Summary of Plasmid Rescue Responses

Department of Molecular Karma YABLONSKY at BIOVAX.RUTGERS.EDU
Thu Jul 5 09:17:00 EST 1990


Hello everyone!!!

I'm sorry It has taken so long for me to get this summary together but the
bench calls...

Below is my original post and the responses I recieved.  I had a student try
a double exonuclease procedure (lambda exo followed by exo VII).  This did
reduce the amount of total DNA is the sample but we did not see any increase
in the amount of rescued plasmids.  We did however see less competition of the
sample with the added control plasmids.  This effect was not due to the exo
treatments alone. Some relief was gained just by running an undigested sample
through an additional phenol/chloroform extraction and a second spun column.

-----------------------------


From:	MBCL::YABLONSKY    "Department of Molecular Karma" 24-MAY-1990 12:33:50.46
To:	IN%"METHODS-AND-REAGENTS at genbank.bio.net", IN%"biosci at genbank.bio.net", IN%"bionet at genbank.bio.net"
CC:	YABLONSKY
Subj:	plasmid rescue experiments


I'm experiencing a problem with a plasmid rescue experiment. It appears
that the overwhelming amount of host cell DNA isolated in the total DNA
preparation effectively masks most of the rescuable plasmids when 
transforming E. coli DH10B (BRL).  I am sure that this is occurring 
based on experiments in which I dose the total DNA preparation with some
control plasmid before transformation.  These control plasmids are also
masked. The effect seems to be due to the fact that relatively
high amounts (10s of ng ) of total DNA must be used in transformation 
in order to see any rescue at all.  

I have tried further purification of the total DNA preparation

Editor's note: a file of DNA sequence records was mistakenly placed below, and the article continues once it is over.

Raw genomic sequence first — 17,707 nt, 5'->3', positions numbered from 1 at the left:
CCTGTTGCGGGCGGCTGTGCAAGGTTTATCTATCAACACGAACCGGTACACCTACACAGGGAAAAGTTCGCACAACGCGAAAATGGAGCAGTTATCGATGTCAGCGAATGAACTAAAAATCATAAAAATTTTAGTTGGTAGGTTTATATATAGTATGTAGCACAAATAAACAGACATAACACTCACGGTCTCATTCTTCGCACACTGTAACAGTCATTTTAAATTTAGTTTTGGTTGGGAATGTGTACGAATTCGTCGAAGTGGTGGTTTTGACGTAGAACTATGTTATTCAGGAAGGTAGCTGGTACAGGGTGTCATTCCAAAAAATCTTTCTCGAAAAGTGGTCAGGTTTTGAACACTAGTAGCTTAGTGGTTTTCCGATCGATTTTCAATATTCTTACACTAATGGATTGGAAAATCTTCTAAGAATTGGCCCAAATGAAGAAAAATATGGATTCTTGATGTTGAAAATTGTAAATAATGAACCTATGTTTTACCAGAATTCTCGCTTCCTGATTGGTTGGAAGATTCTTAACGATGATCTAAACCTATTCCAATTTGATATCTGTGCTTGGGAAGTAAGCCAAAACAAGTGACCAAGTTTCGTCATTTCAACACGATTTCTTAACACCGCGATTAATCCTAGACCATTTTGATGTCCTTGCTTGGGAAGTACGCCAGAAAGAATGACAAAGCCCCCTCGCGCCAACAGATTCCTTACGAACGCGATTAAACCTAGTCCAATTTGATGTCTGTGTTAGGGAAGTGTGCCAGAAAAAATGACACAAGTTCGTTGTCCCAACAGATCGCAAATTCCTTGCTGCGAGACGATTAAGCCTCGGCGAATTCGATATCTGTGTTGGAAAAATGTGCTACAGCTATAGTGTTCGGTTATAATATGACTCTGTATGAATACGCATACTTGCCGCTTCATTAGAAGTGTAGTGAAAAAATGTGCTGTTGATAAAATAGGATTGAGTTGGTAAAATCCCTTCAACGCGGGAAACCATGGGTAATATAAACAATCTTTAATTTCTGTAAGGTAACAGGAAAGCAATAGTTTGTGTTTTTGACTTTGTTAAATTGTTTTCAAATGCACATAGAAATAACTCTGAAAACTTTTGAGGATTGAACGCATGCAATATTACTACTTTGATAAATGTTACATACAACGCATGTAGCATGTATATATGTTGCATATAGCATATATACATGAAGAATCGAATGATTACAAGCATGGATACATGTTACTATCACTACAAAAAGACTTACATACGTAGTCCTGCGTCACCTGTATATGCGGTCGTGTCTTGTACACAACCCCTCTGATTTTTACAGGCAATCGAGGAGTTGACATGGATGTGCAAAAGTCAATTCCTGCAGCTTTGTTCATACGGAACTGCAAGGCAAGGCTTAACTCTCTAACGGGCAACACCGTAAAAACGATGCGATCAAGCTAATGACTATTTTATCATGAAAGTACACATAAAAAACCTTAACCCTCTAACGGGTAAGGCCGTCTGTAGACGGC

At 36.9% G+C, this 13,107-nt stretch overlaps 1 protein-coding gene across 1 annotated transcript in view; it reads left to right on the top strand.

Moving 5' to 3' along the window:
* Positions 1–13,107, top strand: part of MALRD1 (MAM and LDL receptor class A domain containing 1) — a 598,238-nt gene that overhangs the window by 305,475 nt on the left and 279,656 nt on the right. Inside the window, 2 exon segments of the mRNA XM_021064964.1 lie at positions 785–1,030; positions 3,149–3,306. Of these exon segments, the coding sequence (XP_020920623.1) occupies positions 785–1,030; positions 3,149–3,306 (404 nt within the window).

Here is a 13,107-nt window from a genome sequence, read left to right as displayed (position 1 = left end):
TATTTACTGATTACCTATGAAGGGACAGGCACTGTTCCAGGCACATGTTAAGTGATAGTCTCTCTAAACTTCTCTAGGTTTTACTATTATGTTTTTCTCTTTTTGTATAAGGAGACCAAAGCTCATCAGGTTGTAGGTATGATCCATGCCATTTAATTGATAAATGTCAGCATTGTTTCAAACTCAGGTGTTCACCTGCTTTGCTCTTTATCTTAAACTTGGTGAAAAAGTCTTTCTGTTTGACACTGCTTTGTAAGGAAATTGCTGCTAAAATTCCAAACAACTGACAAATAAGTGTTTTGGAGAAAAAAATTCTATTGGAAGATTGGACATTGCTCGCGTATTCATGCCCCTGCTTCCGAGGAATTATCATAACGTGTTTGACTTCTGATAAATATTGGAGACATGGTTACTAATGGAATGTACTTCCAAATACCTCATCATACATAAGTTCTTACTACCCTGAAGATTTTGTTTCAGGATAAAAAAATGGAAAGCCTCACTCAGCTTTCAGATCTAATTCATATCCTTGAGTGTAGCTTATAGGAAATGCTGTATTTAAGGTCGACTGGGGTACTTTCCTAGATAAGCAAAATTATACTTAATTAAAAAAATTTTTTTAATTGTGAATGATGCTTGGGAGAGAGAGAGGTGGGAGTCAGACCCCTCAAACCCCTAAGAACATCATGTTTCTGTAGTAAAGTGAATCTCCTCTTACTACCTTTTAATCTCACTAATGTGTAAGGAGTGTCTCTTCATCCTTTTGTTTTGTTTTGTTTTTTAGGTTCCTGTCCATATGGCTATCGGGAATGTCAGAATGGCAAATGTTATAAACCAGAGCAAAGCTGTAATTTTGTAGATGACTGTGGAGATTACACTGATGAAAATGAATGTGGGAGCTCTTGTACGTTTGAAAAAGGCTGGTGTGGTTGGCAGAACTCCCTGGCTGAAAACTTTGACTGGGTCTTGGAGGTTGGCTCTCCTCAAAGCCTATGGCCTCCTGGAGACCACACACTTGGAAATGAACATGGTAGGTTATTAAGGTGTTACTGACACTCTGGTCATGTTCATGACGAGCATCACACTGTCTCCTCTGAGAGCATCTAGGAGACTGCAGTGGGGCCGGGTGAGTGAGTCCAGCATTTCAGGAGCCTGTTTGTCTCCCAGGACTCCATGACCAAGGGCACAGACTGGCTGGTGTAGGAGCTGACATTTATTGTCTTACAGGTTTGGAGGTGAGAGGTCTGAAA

via spun-columns and see no relief of this effect. I am considering
trying to eliminate the linear DNA from the total DNA preparation
via exonuclease or alkaline treatment. I thought that I would post
this query first hoping for some good advice before I waste some of
these DNA preparations. If anyone has any experience in plasmid rescue
or some other enlightening comments please e-mail me directly. 

Thank you,

 Michael D. Yablonsky                  internet: yablonsky at biovax.rutgers.edu


----------------------------

From: "Silverman, Sanford" <silverman at fcrfv1.ncifcrf.gov>
Subject: RE: plasmid rescue experiments
To: yablonsky <yablonsky at biovax.rutgers.edu>

I've had similar problems rescuing plasmids from yeast dna.  You could try
using different efficiency competent cells or a different commercial source
of same.  I would also try some nondestructive technique such as CsCl 
gradients to separate your plasmid before resorting to nucleases, etc.
Hope my $0.02 was helpful; good luck.------Sandy

------------------------------

From: patrick linder <linder at urz.unibas.ch>
Subject: plasmid rescue experiments
To: Department of Molecular Karma <YABLONSKY at biovax.rutgers.edu>
In-Reply-To: <9005241638.AA01647 at genbank.bio.net>
Message-Id: <1177:linder at urz.unibas.ch>

We experience different transformation rates with yeast minipreps depending
on the E.coli strain we use. May be you shoud use other strains and/or other
transformation procedures, i.e electroporation.
Let me know if you find out, how to do it.
Good luck,
Patrick Linder


---------------------------------

From: chiafari at umbc3.umbc.edu